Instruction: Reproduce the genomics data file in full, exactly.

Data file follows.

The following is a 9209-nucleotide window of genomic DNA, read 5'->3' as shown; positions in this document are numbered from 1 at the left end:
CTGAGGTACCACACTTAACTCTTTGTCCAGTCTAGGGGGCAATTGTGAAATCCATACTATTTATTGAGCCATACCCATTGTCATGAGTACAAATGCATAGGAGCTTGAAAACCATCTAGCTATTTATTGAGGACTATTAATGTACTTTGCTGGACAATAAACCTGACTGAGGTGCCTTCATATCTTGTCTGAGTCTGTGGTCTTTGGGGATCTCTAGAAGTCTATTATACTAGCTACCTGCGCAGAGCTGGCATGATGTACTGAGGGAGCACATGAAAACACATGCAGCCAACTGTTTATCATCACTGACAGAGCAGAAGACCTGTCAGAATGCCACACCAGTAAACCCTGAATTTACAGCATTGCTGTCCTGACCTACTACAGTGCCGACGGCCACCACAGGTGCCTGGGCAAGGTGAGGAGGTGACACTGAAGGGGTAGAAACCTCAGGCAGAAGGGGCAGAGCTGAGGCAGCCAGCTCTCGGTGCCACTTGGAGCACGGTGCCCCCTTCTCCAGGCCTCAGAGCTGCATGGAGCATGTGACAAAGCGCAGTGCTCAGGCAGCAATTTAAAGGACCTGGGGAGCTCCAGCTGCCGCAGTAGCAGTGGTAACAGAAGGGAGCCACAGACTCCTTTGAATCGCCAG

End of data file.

The following is a 9209-nucleotide window of genomic DNA, read 5'->3' as shown; positions in this document are numbered from 1 at the left end:
CTGAGGTACCACACTTAACTCTTTGTCCAGTCTAGGGGGCAATTGTGAAATCCATACTATTTATTGAGCCATACCCATTGTCATGAGTACAAATGCATAGGAGCTTGAAAACCATCTAGCTATTTATTGAGGACTATTAATGTACTTTGCTGGACAATAAACCTGACTGAGGTGCCTTCATATCTTGTCTGAGTCTGTGGTCTTTGGGGATCTCTAGAAGTCTATTATACTAGCTACCTGCGCAGAGCTGGCATGATGTACTGAGGGAGCACATGAAAACACATGCAGCCAACTGTTTATCATCACTGACAGAGCAGAAGACCTGTCAGAATGCCACACCAGTAAACCCTGAATTTACAGCATTGCTGTCCTGACCTACTACAGTGCCGACGGCCACCACAGGTGCCTGGGCAAGGTGAGGAGGTGACACTGAAGGGGTAGAAACCTCAGGCAGAAGGGGCAGAGCTGAGGCAGCCAGCTCTCGGTGCCACTTGGAGCACGGTGCCCCCTTCTCCAGGCCTCAGAGCTGCATGGAGCATGTGACAAAGCGCAGTGCTCAGGCAGCAATTTAAAGGACCTGGGGAGCTCCAGCTGCCGCAGTAGCAGTGGTAACAGAAGGGAGCCACAGACTCCTTTGAATCGCCAG